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Guillain Barre syndrome

M.W. Everett | 15.07.2006 07:02 | Mayday 2006 | Analysis | World

Guillain Barre syndrome mimicking cerebral death: In the matter of the Arlene Berry Case - for the attention of Ontario's Chief Coroner. Pay attention asshole...

Guillain-Barré syndrome (GBS) is a group of autoimmune syndromes consisting of demyelinating and acute axonal degenerating forms of the disease. Nerve conduction study helps differentiate the heterogeneous subtypes of GBS. Patients exhibit a progressive paralysis that reaches a plateau phase. In most patients, resolution is complete or near complete. Mortality from GBS most often is associated with dysautonomia and mechanical ventilation. GBS usually is associated with an antecedent infection by one of several known pathogens. Cross-reactivity between the pathogen and the nerve tissue sets up the autoimmune response. Acute infectious illnesses are well-known antecedent events in two thirds of patients who have GBS. Cross-reactivity between the pathogen and the nerve tissue sets up the autoimmune response.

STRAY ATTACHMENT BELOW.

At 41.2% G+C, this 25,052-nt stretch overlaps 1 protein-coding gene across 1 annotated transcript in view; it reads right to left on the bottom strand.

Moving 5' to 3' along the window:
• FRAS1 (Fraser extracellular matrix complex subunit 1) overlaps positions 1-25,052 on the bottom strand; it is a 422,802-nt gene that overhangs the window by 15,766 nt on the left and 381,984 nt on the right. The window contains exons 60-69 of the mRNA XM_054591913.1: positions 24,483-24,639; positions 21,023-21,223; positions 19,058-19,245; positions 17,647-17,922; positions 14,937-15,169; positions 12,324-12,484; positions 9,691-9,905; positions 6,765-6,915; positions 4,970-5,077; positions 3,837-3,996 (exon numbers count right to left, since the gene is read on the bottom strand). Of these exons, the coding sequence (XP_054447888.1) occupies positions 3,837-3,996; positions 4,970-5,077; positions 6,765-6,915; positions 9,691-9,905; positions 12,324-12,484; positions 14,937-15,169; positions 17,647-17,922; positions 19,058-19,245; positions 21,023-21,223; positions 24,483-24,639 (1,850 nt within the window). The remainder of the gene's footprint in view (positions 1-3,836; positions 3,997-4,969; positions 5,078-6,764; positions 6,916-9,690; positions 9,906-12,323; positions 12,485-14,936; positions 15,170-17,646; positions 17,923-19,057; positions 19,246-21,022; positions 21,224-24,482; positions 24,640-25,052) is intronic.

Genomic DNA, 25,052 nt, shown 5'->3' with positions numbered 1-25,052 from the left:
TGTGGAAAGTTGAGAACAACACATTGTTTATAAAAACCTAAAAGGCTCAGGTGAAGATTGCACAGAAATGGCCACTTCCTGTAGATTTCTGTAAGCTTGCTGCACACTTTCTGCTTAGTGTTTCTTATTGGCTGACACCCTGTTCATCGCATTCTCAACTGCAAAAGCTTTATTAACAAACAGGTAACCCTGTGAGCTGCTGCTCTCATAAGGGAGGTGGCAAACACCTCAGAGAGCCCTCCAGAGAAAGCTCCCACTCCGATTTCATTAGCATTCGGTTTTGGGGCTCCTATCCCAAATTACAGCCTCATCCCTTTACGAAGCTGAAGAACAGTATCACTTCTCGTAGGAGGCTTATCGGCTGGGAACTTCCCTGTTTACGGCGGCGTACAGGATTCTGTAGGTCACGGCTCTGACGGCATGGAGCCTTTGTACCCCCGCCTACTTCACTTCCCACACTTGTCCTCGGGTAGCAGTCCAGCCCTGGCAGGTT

All patients who have GBS should be admitted to a hospital for close observation for respiratory compromise, cranial nerve dysfunction, and autonomic instability. Autonomic nervous system dysfunction may manifest as fluctuations in blood pressure, cardiac dysrhythmias, gastrointestinal pseudo-obstruction, and urinary retention.1 Prophylaxis for deep venous thrombosis should be provided because patients frequently are immobilized for many weeks.

A feature common in all GBS variants is a rapidly evolving polyradiculoneuropathy preceded by a triggering event, most often an infection.1 GBS generally manifests as a symmetric motor paralysis with or without sensory and autonomic disturbances

Misdiagnosis of brain death in the patient with severe Guillain-Barré syndrome who develops fixed dilated pupils is no bar to criminal negligence. (a) March/Case2.pdf#search='GuillainBarre Syndrome, dilated pupils'

M.W. Everett
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